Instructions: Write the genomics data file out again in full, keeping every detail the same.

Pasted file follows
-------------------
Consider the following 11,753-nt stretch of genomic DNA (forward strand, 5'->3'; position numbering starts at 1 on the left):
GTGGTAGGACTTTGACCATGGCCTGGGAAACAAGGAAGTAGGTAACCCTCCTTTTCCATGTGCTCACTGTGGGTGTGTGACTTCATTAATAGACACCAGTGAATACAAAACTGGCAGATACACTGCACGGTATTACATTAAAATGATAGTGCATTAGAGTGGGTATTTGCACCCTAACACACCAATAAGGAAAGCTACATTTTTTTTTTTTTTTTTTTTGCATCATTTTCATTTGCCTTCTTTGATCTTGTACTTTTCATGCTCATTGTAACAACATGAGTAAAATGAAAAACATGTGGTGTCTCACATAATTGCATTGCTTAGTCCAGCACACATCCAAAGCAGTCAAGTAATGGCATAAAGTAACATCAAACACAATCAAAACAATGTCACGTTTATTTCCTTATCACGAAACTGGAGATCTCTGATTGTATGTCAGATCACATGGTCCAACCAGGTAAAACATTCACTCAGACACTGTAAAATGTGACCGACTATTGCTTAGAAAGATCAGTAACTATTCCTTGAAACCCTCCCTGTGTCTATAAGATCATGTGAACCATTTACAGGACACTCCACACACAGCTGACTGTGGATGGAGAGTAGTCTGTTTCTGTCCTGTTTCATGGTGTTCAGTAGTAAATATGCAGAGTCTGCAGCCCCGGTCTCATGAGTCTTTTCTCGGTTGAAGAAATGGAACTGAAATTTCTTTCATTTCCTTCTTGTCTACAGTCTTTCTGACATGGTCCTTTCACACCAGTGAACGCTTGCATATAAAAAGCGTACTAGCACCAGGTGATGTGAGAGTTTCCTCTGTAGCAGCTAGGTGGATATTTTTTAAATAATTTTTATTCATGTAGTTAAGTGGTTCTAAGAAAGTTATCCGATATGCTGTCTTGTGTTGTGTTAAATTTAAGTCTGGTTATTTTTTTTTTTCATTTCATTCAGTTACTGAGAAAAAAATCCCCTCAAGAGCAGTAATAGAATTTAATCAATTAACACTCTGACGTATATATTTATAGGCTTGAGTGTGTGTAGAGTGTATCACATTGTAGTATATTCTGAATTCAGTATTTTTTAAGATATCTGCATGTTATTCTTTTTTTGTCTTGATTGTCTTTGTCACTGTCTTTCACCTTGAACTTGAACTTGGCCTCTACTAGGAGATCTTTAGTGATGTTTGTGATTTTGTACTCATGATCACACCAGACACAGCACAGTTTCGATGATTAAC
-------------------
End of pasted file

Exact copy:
Consider the following 11,753-nt stretch of genomic DNA (forward strand, 5'->3'; position numbering starts at 1 on the left):
GTGGTAGGACTTTGACCATGGCCTGGGAAACAAGGAAGTAGGTAACCCTCCTTTTCCATGTGCTCACTGTGGGTGTGTGACTTCATTAATAGACACCAGTGAATACAAAACTGGCAGATACACTGCACGGTATTACATTAAAATGATAGTGCATTAGAGTGGGTATTTGCACCCTAACACACCAATAAGGAAAGCTACATTTTTTTTTTTTTTTTTTTTGCATCATTTTCATTTGCCTTCTTTGATCTTGTACTTTTCATGCTCATTGTAACAACATGAGTAAAATGAAAAACATGTGGTGTCTCACATAATTGCATTGCTTAGTCCAGCACACATCCAAAGCAGTCAAGTAATGGCATAAAGTAACATCAAACACAATCAAAACAATGTCACGTTTATTTCCTTATCACGAAACTGGAGATCTCTGATTGTATGTCAGATCACATGGTCCAACCAGGTAAAACATTCACTCAGACACTGTAAAATGTGACCGACTATTGCTTAGAAAGATCAGTAACTATTCCTTGAAACCCTCCCTGTGTCTATAAGATCATGTGAACCATTTACAGGACACTCCACACACAGCTGACTGTGGATGGAGAGTAGTCTGTTTCTGTCCTGTTTCATGGTGTTCAGTAGTAAATATGCAGAGTCTGCAGCCCCGGTCTCATGAGTCTTTTCTCGGTTGAAGAAATGGAACTGAAATTTCTTTCATTTCCTTCTTGTCTACAGTCTTTCTGACATGGTCCTTTCACACCAGTGAACGCTTGCATATAAAAAGCGTACTAGCACCAGGTGATGTGAGAGTTTCCTCTGTAGCAGCTAGGTGGATATTTTTTAAATAATTTTTATTCATGTAGTTAAGTGGTTCTAAGAAAGTTATCCGATATGCTGTCTTGTGTTGTGTTAAATTTAAGTCTGGTTATTTTTTTTTTTCATTTCATTCAGTTACTGAGAAAAAAATCCCCTCAAGAGCAGTAATAGAATTTAATCAATTAACACTCTGACGTATATATTTATAGGCTTGAGTGTGTGTAGAGTGTATCACATTGTAGTATATTCTGAATTCAGTATTTTTTAAGATATCTGCATGTTATTCTTTTTTTGTCTTGATTGTCTTTGTCACTGTCTTTCACCTTGAACTTGAACTTGGCCTCTACTAGGAGATCTTTAGTGATGTTTGTGATTTTGTACTCATGATCACACCAGACACAGCACAGTTTCGATGATTAAC